The Community Players third show of their 90th anniversary season is the Rhode Island premiere of the hilarious musical comedy whodunit, "Curtains". The Broadway production opened on March 22, 2007 with David Hyde Pierce who won a Tony Award as Best Actor and closed on June 29, 2008. The original show was nominated for eight 2007 Tony Awards. This rousing musical has show-stopping tunes by the legendary Broadway team of John Kander and Fred Ebb, with additional lyrics and book by Rupert Holmes and original book and concept by Peter Stone. The musical is a send-up of a backstage murder mystery plots and is set in 1959 at Boston's Colonial Theatre, the story follows the fallout when the supremely untalented star of "Robbin' Hood of the Old West" is murdered during her opening night curtain call. It is up to a police detective who moonlights as a musical theater fan to save the show, solve the case, and maybe even find love before the show reopens, without getting killed himself. The cast of the show within a show sings of their love for the "Wide Open Spaces of Kansas" as "Curtains" begins "Robbin Hood" ends when the egregiously untalented leading lady, fading film star Jessica Cranshaw who is a triple threat: she can't sing, act or dance or even remember when to say her lines, collapses during the opening night curtain call. Her death prompts no tears from the cast and crew. When news leaks out she has been murdered, the entire company comes under suspicion while the producer hopes to recast the role with someone who can actually act, sing and dance. Composer Aaron and lyricist Georgia, an estranged couple attempts to retool the show with Georgia getting roped into playing the lead. Everyone wants to go home but lieutenant Frank Cioffi of the Boston Police Department is called in to solve the homicide and has quarantined the theater, keeping everyone trapped inside including the murderer. Director Sandy Cerel, musical director Ron Procopio and choreographer Tim Reid create a terrific musical extravaganza that will leave the audience breathless at the execution of this multitalented cast.
Sandy blocks this huge show beautifully and gives them many comic bits to perform as these wacky characters. There are a couple of other murders in the show that will keep you guessing whodunnit all night long. The musical direction by Ron is topnotch as he conducts an excellent eight piece orchestra and plays lead keyboards. He also sings "The Man is Dead" in a Hungarian accent as Sasha to open Act 2. The trumpet riffs by Taylor Temple in "Thataway" are fantastic in this show. The choreography by Tim is stunning and contains many different styles including ballet, jazz, soft shoe, square dance and chorus line which are executed perfectly by this energetic cast. Hard working stage manager Cherry Cartier and her crew do excellent work on the scene changes.The lighting design is by Nate Wheatley and the gorgeous costumes are by Pam Jackson. Leading this talented cast is Greg Geer, who plays Lt. Cioffi. Cioffi's detective is more obsessed with fixing the show than finding the murderer and Greg is hilarious in this role. One of his best numbers is "Coffee Shop Nights" where he explains his job to Niki about how community theatre is his only respite from being a cop. Cioffi and Niki do a Fred and Ginger dance to "A Tough Act to Follow" with the ensemble in a fantasy sequence that stops the show. Jennifer Mischley plays the young, naive Niki who was Cranshaw's understudy. She is fantastic in this role as Niki is suspected of being the killer because her fingerprints have been found on the notes. However Frank falls in love with her at first sight so he reasons that she can't be the killer. She does an excellent job with her soprano voice on "Wide Open Spaces" and "Kansasland" with the chorus as well as "A Tough Act to Follow" with Greg. Jennifer and Greg have terrific chemistry together in this show. Gorgeous red head, Shannon Glazer is terrific as Carmen Bernstein whose character reminds you of Mama Rose from "Gypsy". Her powerhouse voice is heard in "What Kind of Man" which is about theater critics which sounds like "The Grass is Always Greener" from "Woman of the Year" and in "It's a Business" where she explains she is only concerned about the box office receipts and in not being a stage mother. Shannon does a splendid Charleston with the boys during this song. Brian Mulvey is Oscar Shapiro, the naive financial backer also sings "What Kind of Man" with insulting lyrics about the critics when they pan their western musical and glowing ones when they get a good review. One of the critics of the Boston Globe, Daryl Grady is played by Joe Casey. He has a couple of scenes in the show that will keep you spellbound. Carmen's two timing snake of a husband, Sidney Bernstein, is beautifully played by Eric Barbato . He does a great job as this two timing weasel and blackmailing louse.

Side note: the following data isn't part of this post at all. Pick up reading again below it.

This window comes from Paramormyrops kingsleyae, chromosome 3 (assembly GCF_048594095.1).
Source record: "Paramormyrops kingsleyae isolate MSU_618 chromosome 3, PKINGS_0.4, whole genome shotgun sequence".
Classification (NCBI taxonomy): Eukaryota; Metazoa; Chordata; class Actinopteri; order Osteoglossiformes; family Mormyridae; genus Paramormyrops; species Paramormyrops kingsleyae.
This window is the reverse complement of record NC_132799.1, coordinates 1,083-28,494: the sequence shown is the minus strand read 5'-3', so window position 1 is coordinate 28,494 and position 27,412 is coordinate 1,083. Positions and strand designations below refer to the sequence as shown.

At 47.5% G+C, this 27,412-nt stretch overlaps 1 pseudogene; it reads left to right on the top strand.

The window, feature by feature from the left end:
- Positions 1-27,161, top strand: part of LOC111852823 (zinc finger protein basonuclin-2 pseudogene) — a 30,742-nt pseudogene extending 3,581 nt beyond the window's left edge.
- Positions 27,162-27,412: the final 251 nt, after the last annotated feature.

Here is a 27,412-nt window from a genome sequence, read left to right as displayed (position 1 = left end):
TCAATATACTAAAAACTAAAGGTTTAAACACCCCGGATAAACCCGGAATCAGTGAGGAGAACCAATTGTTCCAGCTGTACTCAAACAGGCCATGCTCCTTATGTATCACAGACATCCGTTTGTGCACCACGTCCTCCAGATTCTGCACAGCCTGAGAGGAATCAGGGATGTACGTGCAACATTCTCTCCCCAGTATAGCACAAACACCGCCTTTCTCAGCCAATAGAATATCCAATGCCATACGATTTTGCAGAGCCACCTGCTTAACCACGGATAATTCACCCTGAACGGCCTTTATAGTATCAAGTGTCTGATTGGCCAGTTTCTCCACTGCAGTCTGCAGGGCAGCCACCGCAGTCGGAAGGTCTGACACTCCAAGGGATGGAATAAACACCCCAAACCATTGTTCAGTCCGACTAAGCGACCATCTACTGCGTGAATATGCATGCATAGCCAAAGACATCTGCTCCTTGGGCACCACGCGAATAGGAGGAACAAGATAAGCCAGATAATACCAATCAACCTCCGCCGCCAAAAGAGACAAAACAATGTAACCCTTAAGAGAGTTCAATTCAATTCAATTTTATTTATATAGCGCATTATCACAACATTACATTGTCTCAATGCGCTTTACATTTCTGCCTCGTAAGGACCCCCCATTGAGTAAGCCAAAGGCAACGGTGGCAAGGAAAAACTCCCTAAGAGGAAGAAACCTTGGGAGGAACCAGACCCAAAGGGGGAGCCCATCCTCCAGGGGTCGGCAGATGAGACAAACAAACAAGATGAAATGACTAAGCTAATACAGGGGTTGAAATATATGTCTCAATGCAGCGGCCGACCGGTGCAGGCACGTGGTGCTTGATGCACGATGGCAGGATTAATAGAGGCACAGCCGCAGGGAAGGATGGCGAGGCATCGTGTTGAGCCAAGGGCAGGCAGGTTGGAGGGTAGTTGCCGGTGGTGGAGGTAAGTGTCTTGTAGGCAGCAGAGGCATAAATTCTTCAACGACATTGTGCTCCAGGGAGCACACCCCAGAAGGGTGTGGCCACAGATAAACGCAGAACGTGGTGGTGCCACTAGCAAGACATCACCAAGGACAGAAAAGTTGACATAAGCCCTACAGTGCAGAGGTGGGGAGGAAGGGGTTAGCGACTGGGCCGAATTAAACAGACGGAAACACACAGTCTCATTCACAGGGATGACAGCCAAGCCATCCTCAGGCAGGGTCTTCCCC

Georgia is excellently played by Kate Arthur. She has some marvelous songs including "Thataway" which is a big saloon hall number with the chorus and "Thinking of Him" where she remembers what being married to Aaron was like. The song is derogatory about him in the first act and how wonderful he is in the second. Rich Canedo is wonderful as Aaron. He and Kate sing "What Kind of Man" with Shannon and Brian but he gets to show off his topnotch tenor voice in the gorgeous ballad "I Miss the Music" where he reminisces how dynamic he and Georgia are together. John Kander states this song is dedicated to his late partner Fred Ebb. There is an interesting aspect about this show where three versions of a trio number "In the Same Boat". The first is done by Georgia, Niki and Bambi, the second by Bobby, Randy and Harv and the last version by the ensemble. Tim Crepeau is dynamic as Bobby Pepper who is the choreographer of Robbin Hood where he shows off his singing and dancing skills. He plays the jealous beau of Georgia who tries to keep Aaron away from her. Tommy Lavallee is a hoot as the gay cowboy, Randy receiving many laughs while doing so and his gay partner, Russ is well played by Chris Margadonna. Tommy leads the chorus in "Kansasland". Of course Frank shows the cast how to do the song properly in the third version. Kevin Killavey is marvelous as the tres gay British director who is reminiscent of Roger Debris from "The Producers". He obtains sustained laughter at his comic one liners and outrageous behavior. Some of his funny lines include that stopping at Holy Cross Church in Boston gave him a religious experience and when Cranshaw is declared dead, he utters it is God's will. Kevin's over the top performance as this flamboyant director is right on the money. Another energetic performer is Joe Wilkicki as Johnny, the stage manager of Robbin Hood who has a secret. Bambi, the dumb blonde is wonderfully played by Christine Larivere. Bambi is related to someone in the show and wants to make it on her talent. Christine performs a dynamite ballet in "Kansasland" while wearing a skimpy Indian outfit. Kim Alessandro is a hoot as the untalented Jessica Cranshaw. Kim is a talented actress who won two Motif Awards for acting. The ensemble does topnotch work in "Show People" which is one of their best dance numbers and it sounds like "Join the Circus" from "Barnum", Kansasland" which sounds like "Oklahoma" when they spell out the words at the end of it., "The Woman's Dead" which is about Jessica's death with a wig head brought out by Johnny while they laugh at her demise. This funeral lament is reminiscent of the Funeral Song from "A Funny Thing Happened on the Way to the Forum" and the ensembles voices soar in this number. Robbin Hood reminds you of "Annie Get Your Gun". The ensemble closes the show with "A Tough Act to Follow" and threatens the audience not to reveal whodunnit under penalty of death. So for a rollicking good time, be sure to catch the RI premiere of "Curtains". Tell them Tony sent you.